On the day of your installation, we plan to arrive right at the start of your appointment window. So we’re ready to make the most of your time. When we arrive, we will talk you through the process and answer all of your questions.

To get connected, we will begin by bringing fiber into your home. The fiber jack converts the fiber optic signal into data your computer can understand. Your home is ready to get online once we plug in the network box, a Google router designed to provide gigabit speeds and built-in Wi-Fi. TV subscribers also get a Google DVR called the Storage Box and a Google Fiber TV box for each TV you choose to connect.

To connect each TV, we use your existing cable wiring or installs new cables if needed. Once we’ve set everything up, we will show you some of the many features of the Google Fiber TV and your new remote control, the Nexus 7 tablet. Then we’re off. So you can start enjoying Google Fiber.

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Where Is Google Fiber Available?

Google Fiber service is currently available in these cities and areas:

  • Atlanta, GA
  • Austin, TX
  • Charlotte, NC
  • Huntsville, AL
  • Kansas City, MO
  • Kansas City, KS
  • Nashville, TN
  • Orange County, CA
  • Provo, UT
  • Salt Lake City, UT
  • The Triangle, NC

Webpass (a Wireless Internet Service Provider owned by Google Fiber) is available in certain areas of:

  • Boston, MA
  • Chicago, IL
  • Denver, CO
  • Miami, FL

How Much Does Google Fiber Cost?

Google Fiber residential plans cost between $50 and $160 per month, depending on the plan that is chosen. Add-on Fiber Phone service is available for an additional $10 a month. Streaming services such as Spotify Premium can be added for $15 a month. Where available for qualified businesses, service costs between $70 - $250 per month.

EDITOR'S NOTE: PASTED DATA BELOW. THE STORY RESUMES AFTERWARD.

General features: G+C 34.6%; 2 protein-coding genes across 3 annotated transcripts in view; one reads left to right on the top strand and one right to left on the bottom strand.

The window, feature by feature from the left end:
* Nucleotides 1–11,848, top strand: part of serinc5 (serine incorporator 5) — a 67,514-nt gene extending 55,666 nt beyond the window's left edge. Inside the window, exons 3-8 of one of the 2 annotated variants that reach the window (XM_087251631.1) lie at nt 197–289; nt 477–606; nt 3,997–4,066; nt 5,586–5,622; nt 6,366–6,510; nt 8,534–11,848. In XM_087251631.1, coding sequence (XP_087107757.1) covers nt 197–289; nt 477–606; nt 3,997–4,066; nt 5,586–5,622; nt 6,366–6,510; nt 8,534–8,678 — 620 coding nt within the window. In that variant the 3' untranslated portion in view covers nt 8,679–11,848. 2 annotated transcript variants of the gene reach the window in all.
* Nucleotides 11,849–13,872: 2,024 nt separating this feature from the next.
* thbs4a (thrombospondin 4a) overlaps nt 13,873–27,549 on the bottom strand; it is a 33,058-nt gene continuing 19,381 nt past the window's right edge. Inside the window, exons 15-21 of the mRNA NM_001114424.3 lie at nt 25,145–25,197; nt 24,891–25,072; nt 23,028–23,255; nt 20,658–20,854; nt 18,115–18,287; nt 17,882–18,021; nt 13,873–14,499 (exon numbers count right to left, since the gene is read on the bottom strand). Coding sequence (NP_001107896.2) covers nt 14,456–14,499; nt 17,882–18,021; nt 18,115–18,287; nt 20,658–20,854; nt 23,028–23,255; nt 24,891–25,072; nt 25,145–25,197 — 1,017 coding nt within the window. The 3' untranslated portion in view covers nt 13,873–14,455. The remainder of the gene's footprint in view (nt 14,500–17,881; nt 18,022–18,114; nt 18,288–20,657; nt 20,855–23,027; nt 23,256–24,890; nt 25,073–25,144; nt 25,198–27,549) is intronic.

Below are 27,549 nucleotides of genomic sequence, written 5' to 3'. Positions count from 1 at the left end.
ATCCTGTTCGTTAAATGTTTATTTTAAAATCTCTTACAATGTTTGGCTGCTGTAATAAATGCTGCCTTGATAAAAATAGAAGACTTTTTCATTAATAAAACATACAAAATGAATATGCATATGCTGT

What Google Fiber Plans Are Available?

Residential internet plans include:

  • Fiber 100 – up to 100 Mbps upload and download speeds suitable for 5 or more devices ($50 per month)
  • Fiber 1000 – up to 1000 Mbps upload and download speeds suitable for 10 or more devices ($70 per month)

Residential internet and TV plans include:

  • Fiber 1000 + Local TV – up to 1000 Mpbs upload and download speeds suitable for 10 or more devices, 15+ TV channels, and 650+ on-demand shows and movies ($95 per month)
  • Fiber 100 + TV – up to 100 Mbps upload and download speeds suitable for 5 or more devices, 220+ TV channels, and 7,500+ on-demand shows and movies ($140 per month).
  • Fiber 1000 + TV – up to 1000 Mpbs upload and download speeds suitable for 10 or more devices, 220+ TV channels, and 7,500+ on-demand shows and movies ($160 per month).

All plans do not have data caps or annual contracts. Connections come with a network box with no rental fee. TV plans come with a TV box with built-in Google Cast and no rental fee. All Fiber 1000 plans also come with 1 free terabyte of Google cloud storage.

Small business plans include:

  • Fiber Business 100 – up to 100 Mbps upload and download speeds ($70 a month)
  • Fiber Business 250 - up to 250 Mbps upload and download speeds ($100 a month)
  • Fiber Business 1000 – up to 1000 Mbps upload and download speeds ($250 a month)
  • All service fees are plus taxes.
  • New service requires a $10 sign up deposit.
  • There may be a one-time $300 fiber construction fee, depending on when you subscribe to service.
  • With basic internet plans, this fee can be paid over 12 months in $25 instalments.
  • The $300 construction fee can be waived if you sign up for 1 year, on certain fiber plans.
  • More info on fees and equipment replacement charges can be found here.

Google Fiber TV

TV services are available as an optional extra with a Google Fiber plan. Users choosing a TV plan will receive a TV box with HD DVR that records 8 shows at once and built-in Google Cast. Additional TV boxes can be added for $10 a month each.